for completing tasks assigned to his workstation. • (norm3.a ) The investor classifies labour force skill of a location into low or high. Parallel line requires high skill labour force while serial line just requires low skill labour force 1 1 We assume a two-level classification for simplicity. The classification could be more than two. • (norm3.b ) The investor could improve labour force skill by organizing training programs in electronics. – rule1 (uncertainties about labour skill). If there is no information about labour skill of a location, the investor can assume that it could be either high or low. The investor should know factual information about technology, for example – f act1 related to norm1 • (f act1.a ) computer assembly only requires manual tools and inexpensive general purpose workstations. The cost for factory floor for redundant workstations is not significant. Thus the cost of redundant workstations for a capacity buffer can be ignored. • (f act1.b

) changing working procedure when workers are added or removed from serial line incurs a significant throughput loss because the line takes sometime to stabilize. It follows from norm1 and f act1 that the investor can easily adjust the capacity of the plant if he selects parallel line. However, it is costly to do so if he selects serial line. Knowledge about locations. The investor develops a set of criteria to evaluate suitability of a location as follows – norm4 related to g3 (labour availability). Labour availability of a location is assessed by its population, e.g. greater than 40K, and its labour force qualification. Labour force is qualified when its labour force skills meets the requirements posed by selected technology. – norm5 related to g5 (sea port accessibility). Location should be connected to a sea port by national roads with distance smaller than, e.g. 35km to reduce transportation cost because some computer components need to be imported by sea. – norm6 related to

g6 (incentives). Tax reduction for at least five years is considered as an attractive incentive. Information of land plots for lease could be as follows – location1: population is 45K; distance to sea port is 30km by national road; average wage is $1/hour; tax reduction in the first three years of any investment; there is an on-site electronics training center. – location2: population is 46K; distance to sea port is 35km by national road; average wage is $1.5/hour; tax reduction in the first eight years of any investment; the estate manager is considering building either a training center in electronics or a mansion on site; IT industry is encouraged by rental cost reduction. – rule2 (uncertainties about estate facilities). If there is no information about whether the estate manager (of location2) is going to develop a mansion or a training center, the investor assumes that he could develop either facility. Decision analysis.With two candidate locations and a technology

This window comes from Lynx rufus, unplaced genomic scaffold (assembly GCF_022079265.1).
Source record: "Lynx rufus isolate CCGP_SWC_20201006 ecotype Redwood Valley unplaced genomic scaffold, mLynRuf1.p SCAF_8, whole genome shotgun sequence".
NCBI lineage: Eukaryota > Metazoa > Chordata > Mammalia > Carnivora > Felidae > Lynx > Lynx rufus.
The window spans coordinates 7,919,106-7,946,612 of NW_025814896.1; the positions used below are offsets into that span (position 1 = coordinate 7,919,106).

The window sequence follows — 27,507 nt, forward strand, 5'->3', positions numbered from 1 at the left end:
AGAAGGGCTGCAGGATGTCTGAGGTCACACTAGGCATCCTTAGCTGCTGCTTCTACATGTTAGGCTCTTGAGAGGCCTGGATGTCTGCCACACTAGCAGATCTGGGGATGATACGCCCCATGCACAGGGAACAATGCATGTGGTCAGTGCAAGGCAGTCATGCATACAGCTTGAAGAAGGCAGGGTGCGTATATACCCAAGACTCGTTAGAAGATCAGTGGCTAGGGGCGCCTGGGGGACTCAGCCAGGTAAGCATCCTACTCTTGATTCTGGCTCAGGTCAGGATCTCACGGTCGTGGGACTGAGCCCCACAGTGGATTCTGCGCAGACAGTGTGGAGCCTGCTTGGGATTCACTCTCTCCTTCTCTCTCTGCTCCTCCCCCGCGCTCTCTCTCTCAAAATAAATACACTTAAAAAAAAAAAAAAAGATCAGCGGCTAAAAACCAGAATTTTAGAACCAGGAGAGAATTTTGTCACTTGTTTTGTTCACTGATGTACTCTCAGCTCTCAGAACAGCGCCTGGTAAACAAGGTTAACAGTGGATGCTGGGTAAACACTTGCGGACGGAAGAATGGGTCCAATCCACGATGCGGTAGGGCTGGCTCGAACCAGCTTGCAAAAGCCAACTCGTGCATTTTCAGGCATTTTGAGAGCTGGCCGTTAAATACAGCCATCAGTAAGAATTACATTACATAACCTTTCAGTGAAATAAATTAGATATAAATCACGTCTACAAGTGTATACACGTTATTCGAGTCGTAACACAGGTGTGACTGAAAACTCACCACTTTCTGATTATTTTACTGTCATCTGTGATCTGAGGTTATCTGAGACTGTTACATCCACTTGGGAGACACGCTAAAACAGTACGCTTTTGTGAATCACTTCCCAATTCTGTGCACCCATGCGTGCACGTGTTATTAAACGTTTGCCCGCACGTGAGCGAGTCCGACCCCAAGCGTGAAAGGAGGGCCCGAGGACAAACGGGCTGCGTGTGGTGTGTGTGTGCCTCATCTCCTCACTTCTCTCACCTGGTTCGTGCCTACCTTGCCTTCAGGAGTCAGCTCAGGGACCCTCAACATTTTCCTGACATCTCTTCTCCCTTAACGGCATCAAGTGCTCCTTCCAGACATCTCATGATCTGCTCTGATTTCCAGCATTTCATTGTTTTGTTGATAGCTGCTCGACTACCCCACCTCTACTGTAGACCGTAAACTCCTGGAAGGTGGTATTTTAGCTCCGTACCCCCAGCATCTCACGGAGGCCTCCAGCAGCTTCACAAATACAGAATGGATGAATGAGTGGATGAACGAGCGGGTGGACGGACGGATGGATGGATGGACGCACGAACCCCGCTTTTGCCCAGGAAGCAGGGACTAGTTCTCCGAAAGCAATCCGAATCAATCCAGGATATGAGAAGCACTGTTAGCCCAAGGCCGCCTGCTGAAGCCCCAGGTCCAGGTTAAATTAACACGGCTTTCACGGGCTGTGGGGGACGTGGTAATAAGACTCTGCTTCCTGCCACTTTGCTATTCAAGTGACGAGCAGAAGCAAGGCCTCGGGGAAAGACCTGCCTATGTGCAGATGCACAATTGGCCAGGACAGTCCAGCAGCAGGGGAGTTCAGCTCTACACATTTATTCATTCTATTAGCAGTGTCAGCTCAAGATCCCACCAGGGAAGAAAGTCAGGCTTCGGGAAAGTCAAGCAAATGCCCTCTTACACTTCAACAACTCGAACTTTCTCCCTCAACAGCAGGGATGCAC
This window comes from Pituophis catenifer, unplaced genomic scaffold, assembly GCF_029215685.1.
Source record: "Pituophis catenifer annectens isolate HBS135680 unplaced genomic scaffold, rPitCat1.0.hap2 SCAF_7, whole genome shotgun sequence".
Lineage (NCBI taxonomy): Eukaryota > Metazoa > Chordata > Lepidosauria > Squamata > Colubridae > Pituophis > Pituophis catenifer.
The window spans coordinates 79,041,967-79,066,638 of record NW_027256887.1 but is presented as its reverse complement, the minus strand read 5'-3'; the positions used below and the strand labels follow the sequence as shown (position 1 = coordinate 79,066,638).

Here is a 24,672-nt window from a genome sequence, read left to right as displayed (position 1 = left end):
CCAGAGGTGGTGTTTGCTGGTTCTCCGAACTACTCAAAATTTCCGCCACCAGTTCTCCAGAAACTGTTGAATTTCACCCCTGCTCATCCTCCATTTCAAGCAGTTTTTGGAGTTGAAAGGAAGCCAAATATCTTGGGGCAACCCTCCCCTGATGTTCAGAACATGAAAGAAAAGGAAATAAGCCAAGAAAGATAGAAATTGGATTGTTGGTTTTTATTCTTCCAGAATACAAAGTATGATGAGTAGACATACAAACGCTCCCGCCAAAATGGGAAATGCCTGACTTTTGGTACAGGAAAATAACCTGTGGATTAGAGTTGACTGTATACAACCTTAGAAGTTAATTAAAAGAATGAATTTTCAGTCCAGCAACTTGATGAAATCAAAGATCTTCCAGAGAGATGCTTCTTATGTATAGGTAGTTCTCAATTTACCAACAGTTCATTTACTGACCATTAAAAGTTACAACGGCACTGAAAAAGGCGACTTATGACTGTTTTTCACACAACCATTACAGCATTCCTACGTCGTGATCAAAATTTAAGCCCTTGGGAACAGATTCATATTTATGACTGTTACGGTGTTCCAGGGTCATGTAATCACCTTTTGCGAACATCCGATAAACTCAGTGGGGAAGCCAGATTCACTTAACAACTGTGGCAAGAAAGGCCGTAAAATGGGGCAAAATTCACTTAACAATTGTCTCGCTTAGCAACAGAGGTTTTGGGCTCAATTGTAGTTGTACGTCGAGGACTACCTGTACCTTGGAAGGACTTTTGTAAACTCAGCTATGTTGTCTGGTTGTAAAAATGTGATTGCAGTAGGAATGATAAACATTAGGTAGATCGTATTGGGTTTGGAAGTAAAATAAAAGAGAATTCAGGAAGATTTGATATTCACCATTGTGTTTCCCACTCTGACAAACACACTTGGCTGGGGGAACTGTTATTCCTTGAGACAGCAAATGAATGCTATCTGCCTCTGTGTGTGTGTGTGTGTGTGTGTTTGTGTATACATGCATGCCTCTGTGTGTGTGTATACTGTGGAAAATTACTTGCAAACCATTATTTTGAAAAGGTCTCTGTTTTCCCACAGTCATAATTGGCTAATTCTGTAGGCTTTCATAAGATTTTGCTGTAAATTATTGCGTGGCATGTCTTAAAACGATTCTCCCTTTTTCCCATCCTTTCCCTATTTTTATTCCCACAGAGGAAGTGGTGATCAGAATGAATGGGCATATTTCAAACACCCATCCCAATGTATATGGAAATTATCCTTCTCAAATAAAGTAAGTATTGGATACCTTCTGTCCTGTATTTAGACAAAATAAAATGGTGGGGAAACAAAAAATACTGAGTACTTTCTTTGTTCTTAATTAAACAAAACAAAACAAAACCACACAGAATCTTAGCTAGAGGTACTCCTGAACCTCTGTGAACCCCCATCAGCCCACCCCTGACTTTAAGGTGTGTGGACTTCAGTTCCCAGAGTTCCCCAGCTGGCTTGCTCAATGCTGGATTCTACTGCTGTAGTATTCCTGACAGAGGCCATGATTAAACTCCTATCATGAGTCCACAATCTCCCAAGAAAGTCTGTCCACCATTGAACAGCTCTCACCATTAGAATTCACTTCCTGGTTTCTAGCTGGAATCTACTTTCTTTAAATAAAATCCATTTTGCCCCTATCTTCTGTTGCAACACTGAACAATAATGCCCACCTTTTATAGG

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choice between serial and parallel, the investor has four options as follows: (location1, serial), (location1, parallel), (location2, serial), (location2, parallel). The satisfaction of goals wrt the above four options are summarized in Table 1. Option (location1, parallel) satisfies goal g1 because of norm1 and f act1 ; and dissatisfies g2 because of norm2 . Option (location2, parallel) neither satisfies nor dissatisfied goal g3 . This is because there is no information about labour skill, nor a planing to build training center or mansion of location2. By rule2 , the investor infers that estate management could build either facility. By rule1 , the investor can assume that the labour skill is either high or low. If the investor believes the labour skill is high, or a training center will be built, then by norm3 and norm4 , goal g3 will be satisfied; otherwise, g3 will be dissatisfied. Thus, for a risk-averse agent, option Table 1. Investor’s goal satisfaction (location1, parallel)